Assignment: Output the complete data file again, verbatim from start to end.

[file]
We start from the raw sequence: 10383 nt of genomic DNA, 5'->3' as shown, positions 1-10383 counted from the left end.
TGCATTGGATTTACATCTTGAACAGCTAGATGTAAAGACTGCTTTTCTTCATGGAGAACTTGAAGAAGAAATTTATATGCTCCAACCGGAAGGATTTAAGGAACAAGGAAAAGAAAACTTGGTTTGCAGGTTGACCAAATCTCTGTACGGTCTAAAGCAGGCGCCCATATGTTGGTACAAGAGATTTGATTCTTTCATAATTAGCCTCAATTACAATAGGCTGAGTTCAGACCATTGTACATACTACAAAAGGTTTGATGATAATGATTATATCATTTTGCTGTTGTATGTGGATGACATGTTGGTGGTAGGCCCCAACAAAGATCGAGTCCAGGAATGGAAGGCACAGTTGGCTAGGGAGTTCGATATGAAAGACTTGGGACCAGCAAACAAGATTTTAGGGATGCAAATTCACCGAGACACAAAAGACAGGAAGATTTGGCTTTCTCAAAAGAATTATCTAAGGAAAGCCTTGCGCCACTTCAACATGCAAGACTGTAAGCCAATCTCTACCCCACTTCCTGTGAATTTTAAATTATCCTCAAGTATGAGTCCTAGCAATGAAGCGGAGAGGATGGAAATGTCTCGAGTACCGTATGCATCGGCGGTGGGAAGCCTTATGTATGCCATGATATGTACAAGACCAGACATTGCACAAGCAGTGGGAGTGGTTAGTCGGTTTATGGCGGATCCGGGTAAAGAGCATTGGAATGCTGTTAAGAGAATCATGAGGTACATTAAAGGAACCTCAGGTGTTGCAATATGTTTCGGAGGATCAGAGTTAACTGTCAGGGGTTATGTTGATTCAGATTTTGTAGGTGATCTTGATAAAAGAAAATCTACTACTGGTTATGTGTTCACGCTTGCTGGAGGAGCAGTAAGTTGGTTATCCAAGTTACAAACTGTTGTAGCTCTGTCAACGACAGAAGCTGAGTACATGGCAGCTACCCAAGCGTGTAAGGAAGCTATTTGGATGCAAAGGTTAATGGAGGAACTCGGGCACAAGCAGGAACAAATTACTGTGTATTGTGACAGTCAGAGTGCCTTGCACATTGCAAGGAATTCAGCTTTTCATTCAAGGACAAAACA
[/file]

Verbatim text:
We start from the raw sequence: 10383 nt of genomic DNA, 5'->3' as shown, positions 1-10383 counted from the left end.
TGCATTGGATTTACATCTTGAACAGCTAGATGTAAAGACTGCTTTTCTTCATGGAGAACTTGAAGAAGAAATTTATATGCTCCAACCGGAAGGATTTAAGGAACAAGGAAAAGAAAACTTGGTTTGCAGGTTGACCAAATCTCTGTACGGTCTAAAGCAGGCGCCCATATGTTGGTACAAGAGATTTGATTCTTTCATAATTAGCCTCAATTACAATAGGCTGAGTTCAGACCATTGTACATACTACAAAAGGTTTGATGATAATGATTATATCATTTTGCTGTTGTATGTGGATGACATGTTGGTGGTAGGCCCCAACAAAGATCGAGTCCAGGAATGGAAGGCACAGTTGGCTAGGGAGTTCGATATGAAAGACTTGGGACCAGCAAACAAGATTTTAGGGATGCAAATTCACCGAGACACAAAAGACAGGAAGATTTGGCTTTCTCAAAAGAATTATCTAAGGAAAGCCTTGCGCCACTTCAACATGCAAGACTGTAAGCCAATCTCTACCCCACTTCCTGTGAATTTTAAATTATCCTCAAGTATGAGTCCTAGCAATGAAGCGGAGAGGATGGAAATGTCTCGAGTACCGTATGCATCGGCGGTGGGAAGCCTTATGTATGCCATGATATGTACAAGACCAGACATTGCACAAGCAGTGGGAGTGGTTAGTCGGTTTATGGCGGATCCGGGTAAAGAGCATTGGAATGCTGTTAAGAGAATCATGAGGTACATTAAAGGAACCTCAGGTGTTGCAATATGTTTCGGAGGATCAGAGTTAACTGTCAGGGGTTATGTTGATTCAGATTTTGTAGGTGATCTTGATAAAAGAAAATCTACTACTGGTTATGTGTTCACGCTTGCTGGAGGAGCAGTAAGTTGGTTATCCAAGTTACAAACTGTTGTAGCTCTGTCAACGACAGAAGCTGAGTACATGGCAGCTACCCAAGCGTGTAAGGAAGCTATTTGGATGCAAAGGTTAATGGAGGAACTCGGGCACAAGCAGGAACAAATTACTGTGTATTGTGACAGTCAGAGTGCCTTGCACATTGCAAGGAATTCAGCTTTTCATTCAAGGACAAAACA